In relation to this thread, simple solutions such as "Never ride in a door zone!" offered by some to the dooring hazard assumes that better alternatives are available to every cyclist at every location where door zones exist. In many cases that involve door zones adjacent to busy free flowing traffic streets where the traffic speed is >20mph and slower or less busy streets are not nearby, many cyclists who rate their own safety over maximum "efficiency" would evaluate the risks and consider the door zone as their better and less risky choice to a solution that would require them to "take the lane" in the midst of busy traffic that is moving much faster than they can maintain. Such a decision might require adjust their attention to include devoting more time to nearby parked and stopped cars and less to maintaining maximum possible speed.

Or the cyclist unduly frightened by the door zone hazard without a better alternative may choose to just not ride at all.

The hazard of jawboning about a ticket with an LEO "enforcing" a law against cyclists avoiding a door zone by riding outside of a marked bike lane, even that of bigoted LEOs harshly enforcing bike lane restrictions against their victims of choice seems to be made up of mostly of fears based on speculation, hype, and a few isolated anecdotes from a few locations, or in a few cases non-applicable situations involving bicycle club formations riding two or more abreast on the highway.

Any bicyclist with a lick of common sense knows enough to be careful (and be prepared to slow down or even stop) around stopped taxis and other vehicles that suddenly pull over or stop in the street for unknown reasons; all such vehicles radiate "door zone hazard" and do require the same attention level as a painted door zone.
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Old 02-24-24, 03:08 PM
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Originally Posted by I-Like-To-Bike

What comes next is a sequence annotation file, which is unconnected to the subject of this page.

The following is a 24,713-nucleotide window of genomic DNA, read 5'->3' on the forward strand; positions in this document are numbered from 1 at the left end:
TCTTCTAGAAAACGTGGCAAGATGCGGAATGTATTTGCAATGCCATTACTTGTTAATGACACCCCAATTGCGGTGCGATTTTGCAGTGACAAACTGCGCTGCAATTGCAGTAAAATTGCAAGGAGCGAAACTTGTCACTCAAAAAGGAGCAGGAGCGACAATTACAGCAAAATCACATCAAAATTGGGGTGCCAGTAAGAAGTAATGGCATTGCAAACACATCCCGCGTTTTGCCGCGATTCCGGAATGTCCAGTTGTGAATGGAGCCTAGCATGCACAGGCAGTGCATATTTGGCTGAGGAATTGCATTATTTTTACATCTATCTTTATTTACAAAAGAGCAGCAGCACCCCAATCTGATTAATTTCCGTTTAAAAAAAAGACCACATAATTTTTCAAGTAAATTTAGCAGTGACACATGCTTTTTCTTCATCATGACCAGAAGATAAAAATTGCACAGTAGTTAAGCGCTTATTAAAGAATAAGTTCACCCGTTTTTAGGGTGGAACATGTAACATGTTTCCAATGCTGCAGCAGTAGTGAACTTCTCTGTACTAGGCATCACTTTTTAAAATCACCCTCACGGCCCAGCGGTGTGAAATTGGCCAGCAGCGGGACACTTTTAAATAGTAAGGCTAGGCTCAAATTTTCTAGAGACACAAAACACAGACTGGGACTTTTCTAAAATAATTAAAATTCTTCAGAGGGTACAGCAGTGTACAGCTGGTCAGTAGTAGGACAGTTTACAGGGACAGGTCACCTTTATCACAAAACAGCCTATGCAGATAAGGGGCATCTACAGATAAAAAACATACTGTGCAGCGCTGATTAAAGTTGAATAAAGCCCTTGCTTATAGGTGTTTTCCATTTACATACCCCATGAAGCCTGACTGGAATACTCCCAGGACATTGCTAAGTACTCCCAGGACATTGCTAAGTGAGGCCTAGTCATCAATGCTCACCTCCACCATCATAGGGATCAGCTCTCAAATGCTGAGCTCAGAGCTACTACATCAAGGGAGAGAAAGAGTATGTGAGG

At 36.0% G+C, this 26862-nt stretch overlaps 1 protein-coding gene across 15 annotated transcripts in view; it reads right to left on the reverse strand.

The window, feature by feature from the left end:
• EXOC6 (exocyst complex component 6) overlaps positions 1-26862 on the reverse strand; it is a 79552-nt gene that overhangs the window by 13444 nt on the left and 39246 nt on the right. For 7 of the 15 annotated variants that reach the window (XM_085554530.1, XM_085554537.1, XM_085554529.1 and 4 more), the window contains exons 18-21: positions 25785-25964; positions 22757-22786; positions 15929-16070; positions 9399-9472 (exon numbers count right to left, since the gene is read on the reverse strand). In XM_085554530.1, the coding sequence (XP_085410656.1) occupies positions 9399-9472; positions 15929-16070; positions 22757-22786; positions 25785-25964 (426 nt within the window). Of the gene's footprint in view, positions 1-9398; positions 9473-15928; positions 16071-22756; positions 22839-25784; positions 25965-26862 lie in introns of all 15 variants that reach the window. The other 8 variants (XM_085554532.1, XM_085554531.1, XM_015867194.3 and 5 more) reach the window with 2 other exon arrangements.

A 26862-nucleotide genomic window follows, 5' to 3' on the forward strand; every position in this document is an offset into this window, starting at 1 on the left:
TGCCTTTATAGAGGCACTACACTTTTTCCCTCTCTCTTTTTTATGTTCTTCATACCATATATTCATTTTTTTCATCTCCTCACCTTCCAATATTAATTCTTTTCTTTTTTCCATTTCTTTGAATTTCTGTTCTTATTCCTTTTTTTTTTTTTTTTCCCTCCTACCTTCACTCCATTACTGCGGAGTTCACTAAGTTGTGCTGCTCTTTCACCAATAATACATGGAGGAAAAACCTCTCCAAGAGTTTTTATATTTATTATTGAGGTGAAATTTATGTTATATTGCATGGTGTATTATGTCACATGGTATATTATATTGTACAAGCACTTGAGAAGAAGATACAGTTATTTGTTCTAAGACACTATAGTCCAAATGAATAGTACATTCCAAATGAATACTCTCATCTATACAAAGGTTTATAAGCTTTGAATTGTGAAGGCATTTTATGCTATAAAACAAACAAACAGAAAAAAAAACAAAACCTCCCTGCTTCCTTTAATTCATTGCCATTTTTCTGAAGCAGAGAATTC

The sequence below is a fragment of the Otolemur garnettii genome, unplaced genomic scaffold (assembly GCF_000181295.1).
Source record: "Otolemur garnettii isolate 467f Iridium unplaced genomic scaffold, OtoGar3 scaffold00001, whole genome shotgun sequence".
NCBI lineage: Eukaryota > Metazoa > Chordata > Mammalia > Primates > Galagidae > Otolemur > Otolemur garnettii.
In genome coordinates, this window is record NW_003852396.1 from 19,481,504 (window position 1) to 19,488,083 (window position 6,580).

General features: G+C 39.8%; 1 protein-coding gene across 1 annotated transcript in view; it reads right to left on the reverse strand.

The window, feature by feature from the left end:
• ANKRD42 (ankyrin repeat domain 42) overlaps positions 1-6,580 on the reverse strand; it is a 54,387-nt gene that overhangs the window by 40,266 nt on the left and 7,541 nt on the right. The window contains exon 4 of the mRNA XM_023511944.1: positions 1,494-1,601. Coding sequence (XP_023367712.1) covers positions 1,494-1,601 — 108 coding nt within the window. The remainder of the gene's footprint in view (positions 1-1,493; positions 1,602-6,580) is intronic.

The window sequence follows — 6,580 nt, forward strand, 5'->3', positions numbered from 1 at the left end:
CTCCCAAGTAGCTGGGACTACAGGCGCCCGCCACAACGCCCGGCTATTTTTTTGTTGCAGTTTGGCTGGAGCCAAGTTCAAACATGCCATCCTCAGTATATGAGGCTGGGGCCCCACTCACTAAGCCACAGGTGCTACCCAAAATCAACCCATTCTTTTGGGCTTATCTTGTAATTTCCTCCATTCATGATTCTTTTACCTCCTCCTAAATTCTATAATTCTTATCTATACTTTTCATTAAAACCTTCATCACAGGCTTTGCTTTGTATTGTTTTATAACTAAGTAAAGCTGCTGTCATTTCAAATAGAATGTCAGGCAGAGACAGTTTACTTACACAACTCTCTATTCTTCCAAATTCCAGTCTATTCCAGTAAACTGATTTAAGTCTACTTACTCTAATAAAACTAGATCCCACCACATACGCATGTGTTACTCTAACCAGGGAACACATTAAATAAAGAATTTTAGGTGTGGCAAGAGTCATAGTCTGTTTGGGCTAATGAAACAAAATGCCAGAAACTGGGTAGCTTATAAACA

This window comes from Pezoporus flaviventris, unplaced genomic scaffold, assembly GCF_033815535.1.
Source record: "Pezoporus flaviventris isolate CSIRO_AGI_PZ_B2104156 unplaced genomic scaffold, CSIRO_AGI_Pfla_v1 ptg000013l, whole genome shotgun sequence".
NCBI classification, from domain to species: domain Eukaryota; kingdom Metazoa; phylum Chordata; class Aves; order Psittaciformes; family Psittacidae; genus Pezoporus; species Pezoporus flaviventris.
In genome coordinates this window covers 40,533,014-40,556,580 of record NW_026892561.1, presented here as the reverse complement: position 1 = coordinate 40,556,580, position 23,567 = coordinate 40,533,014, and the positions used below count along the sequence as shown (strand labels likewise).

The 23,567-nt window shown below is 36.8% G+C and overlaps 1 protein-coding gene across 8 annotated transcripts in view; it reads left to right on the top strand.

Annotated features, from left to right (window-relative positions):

Any bicyclist with a lick of common sense knows enough to be careful (and be prepared to slow down or even stop) around stopped taxis and other vehicles that suddenly pull over or stop in the street for unknown reasons; all such vehicles radiate "door zone hazard" and do require the same attention level as a painted door zone.
This isn't very useful now that Ubers are more common than cabs and are unmarked. They commonly pull over for minutes at a time awaiting a new fare, and then pull out as if they were still in the process of driving.

But if you give all pulled over/parked cars about 3 or 4 feet of clearance, it will be much harder to get hit by a front fender or a door.


Personally, I was nearly doored by a passenger getting out of the right side of an Uber in the middle of a traffic lane while creeping up to the light, along the shoulder. Phones and unregulated ride sharing have really made drivers generally less predictable in the city.
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Old 02-24-24, 05:01 PM
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Originally Posted by I-Like-To-Bike
I understand that there are some who post as if they are afraid that most motorists are always texting (or otherwise distracted while driving), or are fools indifferent to the continuing health of any bicyclist in their presence, and/or that all LEOs are racist brutes out to harass bicyclists, resulting in a miasma of ever present danger of while bicycling. I also understand that some posters may have reached these conclusions about this extreme level of high risk all around them by "listening" to those who post on the Internet of such fears and alleged "experiences" and incorporated these fears and anecdotes into their own version of bicycling reality.
Got it. My point is that it doesn't matter how prevalent the danger is when the consequences are so dire. JW Fas explained it well. I wear a seatbelt even though I haven't been in an accident (except one fender bender tap) since I started driving almost 30 years ago. Statistically I may never need that seatbelt, but it's a simple preventative measure just in case and it could be just one time that I pay dearly. As a cyclist I know that drivers don't want to hit me and most of them are careful and respectful, but I'm still going to ride like they don't notice me because it keeps me from finding the uncommon driver who isn't paying attention or isn't caring.

I see your point about the LEO issue, but from what I have heard from friends, it's more common than someone like me might presume.